Sunday, September 21, 2008

Pesky Parasites

I don't want to alarm anyone (mom), but now that we're on the final stretch of our adventure, Karin's illness has sort of come to a head.

After really not being herself for ... almost the whole time we've been here, we may finally have a culprit. She's been suffering from headaches, cold symptoms and as of yesterday, nausea. last night she was unofficially diagnosed (by two German veterinarians whose lovely farm we stayed at last night - I'll get into that later) with - gulp - malaria.

The thing about malaria we've come to know and which i should share is this; despite the red flag of disaster it raises in the minds of most westerners, anyone you come across who lives in Tanzania has had it multiple times. Even white people. The Germans, for instance, who have lived here for more than 10 years, view it as something akin to having a head cold. It's just not that big of a deal...

This could be because there is an antidote that exists - one that, because it is not approved by the FDA - you'd never find in the US, or anywhere in Western Europe. It's called Arinate, and I don't know what the hell it is other than that these people swear by it and you get it in pharmacies here - it comes in a red box decorated with an ugly mosquito and contains 3 or 6 tablets. Sadly, even though it costs about $7, locals probably can't afford it, and just go through their lives acquiring more and more different kinds of parasites in their blood each time they get malaria (the Arinate kills the parasites). Luckily for Africans, in so doing, they build a certain level of immunity to the disease. ... or, uh, die of it.

So - I went to dinner in the farmhouse last night while Karin stayed in the room, feeling queasy, and when I apologized for her absence and explained her symptoms to Elizabeth (the German vet who runs the place), she very casually said, 'Oh. That sounds like malaria.'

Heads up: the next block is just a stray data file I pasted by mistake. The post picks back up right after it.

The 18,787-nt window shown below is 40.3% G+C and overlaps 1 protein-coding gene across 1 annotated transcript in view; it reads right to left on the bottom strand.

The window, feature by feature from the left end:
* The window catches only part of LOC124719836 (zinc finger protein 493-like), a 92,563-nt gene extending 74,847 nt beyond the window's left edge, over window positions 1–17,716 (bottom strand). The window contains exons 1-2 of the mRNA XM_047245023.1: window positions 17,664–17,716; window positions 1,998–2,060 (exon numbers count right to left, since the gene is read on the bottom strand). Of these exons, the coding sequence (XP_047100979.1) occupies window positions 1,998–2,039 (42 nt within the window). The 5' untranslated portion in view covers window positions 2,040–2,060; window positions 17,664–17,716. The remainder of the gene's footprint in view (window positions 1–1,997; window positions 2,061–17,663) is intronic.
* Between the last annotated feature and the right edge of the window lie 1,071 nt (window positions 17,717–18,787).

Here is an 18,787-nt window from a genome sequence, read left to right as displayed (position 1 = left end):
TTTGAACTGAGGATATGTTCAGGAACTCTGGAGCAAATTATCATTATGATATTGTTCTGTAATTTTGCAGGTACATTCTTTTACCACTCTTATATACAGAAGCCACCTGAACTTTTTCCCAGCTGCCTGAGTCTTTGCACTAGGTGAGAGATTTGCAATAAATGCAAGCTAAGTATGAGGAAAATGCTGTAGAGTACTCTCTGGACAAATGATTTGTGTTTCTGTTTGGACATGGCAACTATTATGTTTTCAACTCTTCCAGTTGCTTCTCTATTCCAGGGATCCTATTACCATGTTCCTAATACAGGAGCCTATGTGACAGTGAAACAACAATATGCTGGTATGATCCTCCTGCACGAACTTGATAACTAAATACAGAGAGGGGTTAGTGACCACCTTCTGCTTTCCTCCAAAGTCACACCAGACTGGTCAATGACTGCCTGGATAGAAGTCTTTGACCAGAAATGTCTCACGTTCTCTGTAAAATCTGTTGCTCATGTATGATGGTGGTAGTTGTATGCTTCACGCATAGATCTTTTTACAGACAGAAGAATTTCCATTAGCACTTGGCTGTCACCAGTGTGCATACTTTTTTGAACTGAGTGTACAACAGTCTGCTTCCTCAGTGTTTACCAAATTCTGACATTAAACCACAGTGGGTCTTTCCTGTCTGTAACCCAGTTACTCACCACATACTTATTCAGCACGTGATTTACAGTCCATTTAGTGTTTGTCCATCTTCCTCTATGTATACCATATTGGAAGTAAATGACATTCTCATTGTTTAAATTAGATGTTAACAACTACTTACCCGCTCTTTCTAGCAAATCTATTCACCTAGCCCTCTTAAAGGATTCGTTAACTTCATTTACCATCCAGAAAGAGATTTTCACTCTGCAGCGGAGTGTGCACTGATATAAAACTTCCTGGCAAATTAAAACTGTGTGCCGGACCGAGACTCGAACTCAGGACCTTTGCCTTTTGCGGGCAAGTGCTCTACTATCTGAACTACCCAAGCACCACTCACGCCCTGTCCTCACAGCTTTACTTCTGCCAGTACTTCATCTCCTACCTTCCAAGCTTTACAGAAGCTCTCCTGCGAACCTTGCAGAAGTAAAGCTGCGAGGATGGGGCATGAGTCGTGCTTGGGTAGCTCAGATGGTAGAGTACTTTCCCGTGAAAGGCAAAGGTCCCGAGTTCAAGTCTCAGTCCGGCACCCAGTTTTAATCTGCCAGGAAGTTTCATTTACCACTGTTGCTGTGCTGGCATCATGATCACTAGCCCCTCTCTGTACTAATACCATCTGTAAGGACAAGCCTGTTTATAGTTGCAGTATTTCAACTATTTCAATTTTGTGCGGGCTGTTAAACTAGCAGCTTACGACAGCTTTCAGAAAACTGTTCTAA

She then gave me the first dose of the Arinate, which she happened to have on hand, Karin took it and our cab driver from Moshi to Arusha picked up more for us at the pharmacy. hopefully it's working and she'll feel better by tomorrow evening, when we have to get on a plane for 30 hours.

We are back in Dar now- having flown from Arusha this afternoon, making our third stop of the trip (two of them unnecessary) on the island of Zanzibar, as the local airlines want to make the most of their puddle jumpers, dragging all passengers along to each of the scheduled stops. Kinda like a bus.

Speaking of buses, we had our first (and last) experience riding the Dalla Dalla a few days ago. The Dalla Dalla is the public transport in this country. It's basically a minivan with bald tires that somehow fits about 40 passengers ... plus buckets of cement, giant bags of sand and all sorts of things that probably add up to a few tons. The Dalla Dalla is, essentially, a miracle of physics.

We decided to ride it when we were in Moshi the other day after we spent yet more money on a walking tour at the base of Kili. We opted for public transport, because it was half the price of taking a cab to the village where the walk began.

Our guide was a very nice guy named Ben, who shepherded us onto the Dalla- Karin and I smack in the backseat, wedged between a Maasai tour operator on Karin's side trying to sweet talk her into another tour somewhere, and a young guy on my side who gave me his shoes to hold as he exited the Dalla via the tiny back window (another miracle of physics) like the Dukes of Hazard.

As if it weren't enough that four of us were crammed in this tiny back seat that would have seated two people in our country, the guys running the thing began stuffing said bags of sand and things under our feet before ramming a giant bucket of concrete between the back of our seat and the backdoor - a space about as wide as a shoebox - and somehow, miraculously, CLOSED the door. It was truly amazing. With four 'rows' of seats in the back of the Dalla, each of which was full of four passengers, a few more stood with their necks craned, pretty much hugging the seated passengers, as the kid who took the money hung out the door and yet more passengers boarded at each stop, creating literally a moving can of sardines. On top of this, the road we were on to the village was dirt, full of huge holes and rocks - the kind of road you would never dare put a vehicle on unless it was a burly SUV. The Dalla is no Range Rover, but somehow we arrived (45 minutes later) at our stop without the roof or walls popping off.